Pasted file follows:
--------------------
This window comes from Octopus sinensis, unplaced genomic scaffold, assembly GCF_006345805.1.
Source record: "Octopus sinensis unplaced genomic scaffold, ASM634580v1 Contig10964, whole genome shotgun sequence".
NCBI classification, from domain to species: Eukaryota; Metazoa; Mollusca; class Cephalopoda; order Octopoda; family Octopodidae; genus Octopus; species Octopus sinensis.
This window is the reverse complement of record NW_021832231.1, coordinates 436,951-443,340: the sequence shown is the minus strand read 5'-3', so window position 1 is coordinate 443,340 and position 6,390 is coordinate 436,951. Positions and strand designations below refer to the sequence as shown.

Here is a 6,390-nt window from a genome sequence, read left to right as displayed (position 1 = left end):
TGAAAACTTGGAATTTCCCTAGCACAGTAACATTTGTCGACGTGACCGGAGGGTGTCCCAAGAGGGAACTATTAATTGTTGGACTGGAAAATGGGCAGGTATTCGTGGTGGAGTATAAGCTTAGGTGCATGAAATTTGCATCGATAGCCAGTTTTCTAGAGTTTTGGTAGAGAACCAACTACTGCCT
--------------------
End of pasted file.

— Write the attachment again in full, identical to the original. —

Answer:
This window comes from Octopus sinensis, unplaced genomic scaffold, assembly GCF_006345805.1.
Source record: "Octopus sinensis unplaced genomic scaffold, ASM634580v1 Contig10964, whole genome shotgun sequence".
NCBI classification, from domain to species: Eukaryota; Metazoa; Mollusca; class Cephalopoda; order Octopoda; family Octopodidae; genus Octopus; species Octopus sinensis.
This window is the reverse complement of record NW_021832231.1, coordinates 436,951-443,340: the sequence shown is the minus strand read 5'-3', so window position 1 is coordinate 443,340 and position 6,390 is coordinate 436,951. Positions and strand designations below refer to the sequence as shown.

Here is a 6,390-nt window from a genome sequence, read left to right as displayed (position 1 = left end):
TGAAAACTTGGAATTTCCCTAGCACAGTAACATTTGTCGACGTGACCGGAGGGTGTCCCAAGAGGGAACTATTAATTGTTGGACTGGAAAATGGGCAGGTATTCGTGGTGGAGTATAAGCTTAGGTGCATGAAATTTGCATCGATAGCCAGTTTTCTAGAGTTTTGGTAGAGAACCAACTACTGCCT